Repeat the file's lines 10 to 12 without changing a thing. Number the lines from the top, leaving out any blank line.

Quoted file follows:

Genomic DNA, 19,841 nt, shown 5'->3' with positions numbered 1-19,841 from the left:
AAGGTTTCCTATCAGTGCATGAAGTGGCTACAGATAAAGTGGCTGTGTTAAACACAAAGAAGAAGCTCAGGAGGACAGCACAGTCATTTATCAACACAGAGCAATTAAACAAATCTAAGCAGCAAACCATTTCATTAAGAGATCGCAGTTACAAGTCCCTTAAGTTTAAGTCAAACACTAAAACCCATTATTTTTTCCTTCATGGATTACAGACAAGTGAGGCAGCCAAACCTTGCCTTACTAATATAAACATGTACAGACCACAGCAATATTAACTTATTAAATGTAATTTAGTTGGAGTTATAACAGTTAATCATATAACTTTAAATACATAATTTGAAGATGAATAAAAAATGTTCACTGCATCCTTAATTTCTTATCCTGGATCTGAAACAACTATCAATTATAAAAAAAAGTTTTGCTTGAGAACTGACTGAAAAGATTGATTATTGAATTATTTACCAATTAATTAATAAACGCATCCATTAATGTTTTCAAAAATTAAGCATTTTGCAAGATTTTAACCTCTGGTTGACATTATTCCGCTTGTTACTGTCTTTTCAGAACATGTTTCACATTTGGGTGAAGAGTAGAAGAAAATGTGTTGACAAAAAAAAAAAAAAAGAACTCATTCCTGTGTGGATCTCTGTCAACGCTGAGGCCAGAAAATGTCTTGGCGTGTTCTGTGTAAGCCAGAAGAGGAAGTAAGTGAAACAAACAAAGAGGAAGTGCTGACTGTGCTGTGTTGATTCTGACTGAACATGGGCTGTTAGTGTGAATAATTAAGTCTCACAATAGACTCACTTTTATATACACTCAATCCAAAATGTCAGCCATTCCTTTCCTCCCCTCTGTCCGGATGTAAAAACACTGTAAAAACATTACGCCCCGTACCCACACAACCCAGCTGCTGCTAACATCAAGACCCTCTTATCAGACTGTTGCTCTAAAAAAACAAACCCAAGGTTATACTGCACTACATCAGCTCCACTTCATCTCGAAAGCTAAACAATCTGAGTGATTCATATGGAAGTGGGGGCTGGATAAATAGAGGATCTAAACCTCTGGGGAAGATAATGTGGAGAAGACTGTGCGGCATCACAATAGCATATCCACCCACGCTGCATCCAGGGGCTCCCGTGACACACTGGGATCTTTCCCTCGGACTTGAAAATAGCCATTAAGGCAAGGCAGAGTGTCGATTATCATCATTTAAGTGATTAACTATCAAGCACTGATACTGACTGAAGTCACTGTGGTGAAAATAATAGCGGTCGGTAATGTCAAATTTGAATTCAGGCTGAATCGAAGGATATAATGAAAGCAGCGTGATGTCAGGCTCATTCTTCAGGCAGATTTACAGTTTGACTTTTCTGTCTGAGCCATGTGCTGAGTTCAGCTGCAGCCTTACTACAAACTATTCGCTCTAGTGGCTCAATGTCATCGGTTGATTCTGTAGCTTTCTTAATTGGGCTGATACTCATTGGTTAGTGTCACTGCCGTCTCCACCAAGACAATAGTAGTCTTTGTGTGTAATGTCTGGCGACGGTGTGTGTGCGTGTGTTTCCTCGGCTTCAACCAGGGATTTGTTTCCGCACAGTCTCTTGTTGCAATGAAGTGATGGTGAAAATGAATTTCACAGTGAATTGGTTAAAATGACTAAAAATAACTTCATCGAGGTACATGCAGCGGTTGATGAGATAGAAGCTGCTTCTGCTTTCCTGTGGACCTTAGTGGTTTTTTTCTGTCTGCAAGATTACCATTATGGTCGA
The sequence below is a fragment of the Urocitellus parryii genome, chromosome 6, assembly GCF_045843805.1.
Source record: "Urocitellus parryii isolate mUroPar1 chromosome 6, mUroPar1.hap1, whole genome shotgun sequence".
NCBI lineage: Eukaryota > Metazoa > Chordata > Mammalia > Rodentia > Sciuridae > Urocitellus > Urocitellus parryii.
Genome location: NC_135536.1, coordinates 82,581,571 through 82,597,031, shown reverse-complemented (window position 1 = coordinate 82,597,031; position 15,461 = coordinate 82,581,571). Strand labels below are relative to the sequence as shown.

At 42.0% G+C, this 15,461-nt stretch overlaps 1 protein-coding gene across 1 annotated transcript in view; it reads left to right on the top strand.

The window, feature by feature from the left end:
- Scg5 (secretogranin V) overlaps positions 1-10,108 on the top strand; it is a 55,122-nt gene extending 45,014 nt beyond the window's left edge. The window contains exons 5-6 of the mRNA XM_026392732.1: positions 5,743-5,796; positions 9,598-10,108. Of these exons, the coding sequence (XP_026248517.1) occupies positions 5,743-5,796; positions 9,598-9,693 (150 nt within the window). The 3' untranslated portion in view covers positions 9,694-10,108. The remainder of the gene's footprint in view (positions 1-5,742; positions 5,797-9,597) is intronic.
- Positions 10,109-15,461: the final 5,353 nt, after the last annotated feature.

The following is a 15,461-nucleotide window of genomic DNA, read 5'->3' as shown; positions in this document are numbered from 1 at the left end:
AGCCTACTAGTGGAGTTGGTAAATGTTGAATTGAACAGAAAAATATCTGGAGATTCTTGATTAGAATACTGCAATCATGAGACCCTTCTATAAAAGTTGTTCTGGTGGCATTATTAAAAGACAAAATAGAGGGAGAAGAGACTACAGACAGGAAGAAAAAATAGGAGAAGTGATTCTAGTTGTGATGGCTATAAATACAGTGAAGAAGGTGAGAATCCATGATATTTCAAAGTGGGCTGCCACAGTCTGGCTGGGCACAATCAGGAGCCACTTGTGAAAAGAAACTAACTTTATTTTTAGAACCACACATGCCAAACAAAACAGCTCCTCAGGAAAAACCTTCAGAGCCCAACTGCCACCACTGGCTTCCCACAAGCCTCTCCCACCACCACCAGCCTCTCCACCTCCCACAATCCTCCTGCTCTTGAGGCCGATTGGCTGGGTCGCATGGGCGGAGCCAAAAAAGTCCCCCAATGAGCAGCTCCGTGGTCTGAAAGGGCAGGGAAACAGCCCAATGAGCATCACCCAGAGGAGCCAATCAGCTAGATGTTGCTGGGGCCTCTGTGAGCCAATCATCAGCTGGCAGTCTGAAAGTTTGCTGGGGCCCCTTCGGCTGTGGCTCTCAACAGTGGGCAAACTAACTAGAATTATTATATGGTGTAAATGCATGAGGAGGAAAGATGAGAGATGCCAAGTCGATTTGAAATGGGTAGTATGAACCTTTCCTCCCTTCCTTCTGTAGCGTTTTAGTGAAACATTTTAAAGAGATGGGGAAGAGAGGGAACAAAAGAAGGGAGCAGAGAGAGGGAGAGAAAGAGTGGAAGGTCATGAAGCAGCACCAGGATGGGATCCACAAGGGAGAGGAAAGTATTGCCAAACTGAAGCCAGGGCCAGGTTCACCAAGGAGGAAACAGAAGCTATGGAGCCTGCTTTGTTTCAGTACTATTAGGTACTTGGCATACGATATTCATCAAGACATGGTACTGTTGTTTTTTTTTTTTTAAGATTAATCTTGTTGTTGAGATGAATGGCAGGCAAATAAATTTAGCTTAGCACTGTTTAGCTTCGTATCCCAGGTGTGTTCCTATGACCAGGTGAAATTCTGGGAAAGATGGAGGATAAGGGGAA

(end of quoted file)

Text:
- Positions 10,109-15,461: the final 5,353 nt, after the last annotated feature.

The following is a 15,461-nucleotide window of genomic DNA, read 5'->3' as shown; positions in this document are numbered from 1 at the left end:
AGCCTACTAGTGGAGTTGGTAAATGTTGAATTGAACAGAAAAATATCTGGAGATTCTTGATTAGAATACTGCAATCATGAGACCCTTCTATAAAAGTTGTTCTGGTGGCATTATTAAAAGACAAAATAGAGGGAGAAGAGACTACAGACAGGAAGAAAAAATAGGAGAAGTGATTCTAGTTGTGATGGCTATAAATACAGTGAAGAAGGTGAGAATCCATGATATTTCAAAGTGGGCTGCCACAGTCTGGCTGGGCACAATCAGGAGCCACTTGTGAAAAGAAACTAACTTTATTTTTAGAACCACACATGCCAAACAAAACAGCTCCTCAGGAAAAACCTTCAGAGCCCAACTGCCACCACTGGCTTCCCACAAGCCTCTCCCACCACCACCAGCCTCTCCACCTCCCACAATCCTCCTGCTCTTGAGGCCGATTGGCTGGGTCGCATGGGCGGAGCCAAAAAAGTCCCCCAATGAGCAGCTCCGTGGTCTGAAAGGGCAGGGAAACAGCCCAATGAGCATCACCCAGAGGAGCCAATCAGCTAGATGTTGCTGGGGCCTCTGTGAGCCAATCATCAGCTGGCAGTCTGAAAGTTTGCTGGGGCCCCTTCGGCTGTGGCTCTCAACAGTGGGCAAACTAACTAGAATTATTATATGGTGTAAATGCATGAGGAGGAAAGATGAGAGATGCCAAGTCGATTTGAAATGGGTAGTATGAACCTTTCCTCCCTTCCTTCTGTAGCGTTTTAGTGAAACATTTTAAAGAGATGGGGAAGAGAGGGAACAAAAGAAGGGAGCAGAGAGAGGGAGAGAAAGAGTGGAAGGTCATGAAGCAGCACCAGGATGGGATCCACAAGGGAGAGGAAAGTATTGCCAAACTGAAGCCAGGGCCAGGTTCACCAAGGAGGAAACAGAAGCTATGGAGCCTGCTTTGTTTCAGTACTATTAGGTACTTGGCATACGATATTCATCAAGACATGGTACTGTTGTTTTTTTTTTTTTAAGATTAATCTTGTTGTTGAGATGAATGGCAGGCAAATAAATTTAGCTTAGCACTGTTTAGCTTCGTATCCCAGGTGTGTTCCTATGACCAGGTGAAATTCTGGGAAAGATGGAGGATAAGGGGAA